Jordan v. Commonwealth

Annotate this Case

371 S.W.2d 632 (1963)

Grover JORDAN, Appellant, v. COMMONWEALTH of Kentucky, Appellee (two cases).

Court of Appeals of Kentucky.

October 11, 1963.

*634 Daniel H. McKinney and Robert C. Porter, Jr., Cincinnati, Ohio, for appellant.

John B. Breckinridge, Atty. Gen., Joe Nagle, Asst. Atty. Gen., William J. Wise, Commonwealth's Atty., Newport, for appellee.


While driving an automobile on a two-lane highway late at night appellant suddenly swerved left into the wrong traffic lane and struck four of five motorcycles moving in the opposite direction. Two of the cyclists were killed and several others severely injured. Appellant had not been drinking and, according to his testimony, was not drowsy. He had no explanation except for a theory that a hole found in the left front tire of his car indicated the possibility that he had struck a sharp rock or similar object, causing immediate deflation of the tire and a leftward lurch of the car. This theory was advanced by qualified experts and was countered by the opinion evidence of other experts that the hole in the tire resulted from one or more of the collision impacts.

Separate indictments for involuntary manslaughter under KRS 435.022(2) were returned in connection with the two fatalities. The cases were tried together by agreement, and in each case appellant was found guilty of the lesser offense of negligent homicide, KRS 435.025, and sentenced to the maximum penalty of one year in jail. In entering judgments the trial court failed to state, as required by RCr 11.04, whether the sentences were to be imposed concurrently or consecutively.

This court is of the opinion that admission of photographs showing the mangled body of one of the victims as it lay on the highway was a serious and prejudicial error. It was also entirely unnecessary and improper to permit testimony showing the extent of injuries to certain of the witnesses. There really was no question as to the force of the collisions, which had been amply and conclusively demonstrated by the other exhibits and testimony. However, we cannot have one set of laws for Kentucky attorneys and another for lawyers from other states who undertake the risk of trying cases here without familiarizing themselves with our laws and practice. Even if we assume the adequacy of the objections, the motion for new trial did not suffice to preserve the errors. "Other errors apparent on the face of the record" did not state a ground for new trial under Crim. Code of Practice, ยงยง 271, 274. Grayson v. Com., Ky., 354 S.W.2d 761 (1962).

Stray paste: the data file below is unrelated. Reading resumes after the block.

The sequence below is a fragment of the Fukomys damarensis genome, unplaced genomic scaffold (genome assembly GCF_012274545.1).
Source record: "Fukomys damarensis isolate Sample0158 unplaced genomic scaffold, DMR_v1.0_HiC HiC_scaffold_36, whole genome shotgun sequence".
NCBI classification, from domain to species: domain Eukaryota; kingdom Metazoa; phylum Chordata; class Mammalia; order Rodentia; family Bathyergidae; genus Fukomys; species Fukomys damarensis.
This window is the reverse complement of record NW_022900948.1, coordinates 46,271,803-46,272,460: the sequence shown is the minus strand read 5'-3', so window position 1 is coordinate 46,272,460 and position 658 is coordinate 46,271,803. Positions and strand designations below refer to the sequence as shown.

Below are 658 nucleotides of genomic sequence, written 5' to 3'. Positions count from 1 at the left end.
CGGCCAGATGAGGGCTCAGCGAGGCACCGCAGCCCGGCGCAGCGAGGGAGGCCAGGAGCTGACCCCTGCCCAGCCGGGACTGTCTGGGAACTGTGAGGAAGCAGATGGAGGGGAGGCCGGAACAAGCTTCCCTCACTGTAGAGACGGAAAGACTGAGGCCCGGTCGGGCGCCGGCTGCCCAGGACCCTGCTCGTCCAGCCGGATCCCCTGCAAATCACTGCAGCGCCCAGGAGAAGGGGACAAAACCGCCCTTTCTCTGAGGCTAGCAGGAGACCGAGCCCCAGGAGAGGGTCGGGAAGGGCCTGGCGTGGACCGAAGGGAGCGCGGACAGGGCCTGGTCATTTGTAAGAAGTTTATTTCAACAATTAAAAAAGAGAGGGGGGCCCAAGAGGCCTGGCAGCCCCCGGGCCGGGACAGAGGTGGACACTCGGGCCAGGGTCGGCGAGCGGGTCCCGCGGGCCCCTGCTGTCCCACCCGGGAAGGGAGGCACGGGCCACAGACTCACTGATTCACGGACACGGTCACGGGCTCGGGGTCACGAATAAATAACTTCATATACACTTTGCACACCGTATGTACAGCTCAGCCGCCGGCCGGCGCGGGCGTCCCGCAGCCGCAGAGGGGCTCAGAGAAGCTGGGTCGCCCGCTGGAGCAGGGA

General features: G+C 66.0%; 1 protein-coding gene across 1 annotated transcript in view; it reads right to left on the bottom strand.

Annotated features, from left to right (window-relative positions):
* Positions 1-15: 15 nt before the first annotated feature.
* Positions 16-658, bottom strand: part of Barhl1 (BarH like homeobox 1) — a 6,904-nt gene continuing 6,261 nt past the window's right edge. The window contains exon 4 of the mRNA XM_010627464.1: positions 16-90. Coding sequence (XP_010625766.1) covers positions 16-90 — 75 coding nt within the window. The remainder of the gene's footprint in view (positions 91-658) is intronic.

With respect to the conversation among the witnesses in violation of the court's admonition, counsel made no objection whatever. Hence there is no possible error to review.

In the absence of a conclusively exculpatory explanation, the sudden movement of appellant's automobile to the wrong side of the road was enough evidence to support a verdict based on ordinary negligence under KRS 435.025.